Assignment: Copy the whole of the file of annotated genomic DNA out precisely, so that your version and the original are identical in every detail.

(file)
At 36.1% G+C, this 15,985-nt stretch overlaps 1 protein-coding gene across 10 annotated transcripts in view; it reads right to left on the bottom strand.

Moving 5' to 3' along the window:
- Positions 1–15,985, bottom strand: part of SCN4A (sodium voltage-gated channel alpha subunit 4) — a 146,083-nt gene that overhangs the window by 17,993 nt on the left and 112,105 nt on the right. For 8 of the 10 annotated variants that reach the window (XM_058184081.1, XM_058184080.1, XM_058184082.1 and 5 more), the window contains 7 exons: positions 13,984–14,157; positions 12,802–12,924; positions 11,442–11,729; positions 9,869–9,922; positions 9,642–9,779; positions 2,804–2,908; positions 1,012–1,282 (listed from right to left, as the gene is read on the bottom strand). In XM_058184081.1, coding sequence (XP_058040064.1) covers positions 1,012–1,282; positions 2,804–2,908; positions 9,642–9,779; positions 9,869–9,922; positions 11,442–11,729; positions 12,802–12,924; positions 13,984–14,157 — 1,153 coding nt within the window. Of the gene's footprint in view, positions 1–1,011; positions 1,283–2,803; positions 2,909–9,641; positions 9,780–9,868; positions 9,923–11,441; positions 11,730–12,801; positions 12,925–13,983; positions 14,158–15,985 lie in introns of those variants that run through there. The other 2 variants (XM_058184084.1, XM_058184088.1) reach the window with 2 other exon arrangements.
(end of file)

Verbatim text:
At 36.1% G+C, this 15,985-nt stretch overlaps 1 protein-coding gene across 10 annotated transcripts in view; it reads right to left on the bottom strand.

Moving 5' to 3' along the window:
- Positions 1–15,985, bottom strand: part of SCN4A (sodium voltage-gated channel alpha subunit 4) — a 146,083-nt gene that overhangs the window by 17,993 nt on the left and 112,105 nt on the right. For 8 of the 10 annotated variants that reach the window (XM_058184081.1, XM_058184080.1, XM_058184082.1 and 5 more), the window contains 7 exons: positions 13,984–14,157; positions 12,802–12,924; positions 11,442–11,729; positions 9,869–9,922; positions 9,642–9,779; positions 2,804–2,908; positions 1,012–1,282 (listed from right to left, as the gene is read on the bottom strand). In XM_058184081.1, coding sequence (XP_058040064.1) covers positions 1,012–1,282; positions 2,804–2,908; positions 9,642–9,779; positions 9,869–9,922; positions 11,442–11,729; positions 12,802–12,924; positions 13,984–14,157 — 1,153 coding nt within the window. Of the gene's footprint in view, positions 1–1,011; positions 1,283–2,803; positions 2,909–9,641; positions 9,780–9,868; positions 9,923–11,441; positions 11,730–12,801; positions 12,925–13,983; positions 14,158–15,985 lie in introns of those variants that run through there. The other 2 variants (XM_058184084.1, XM_058184088.1) reach the window with 2 other exon arrangements.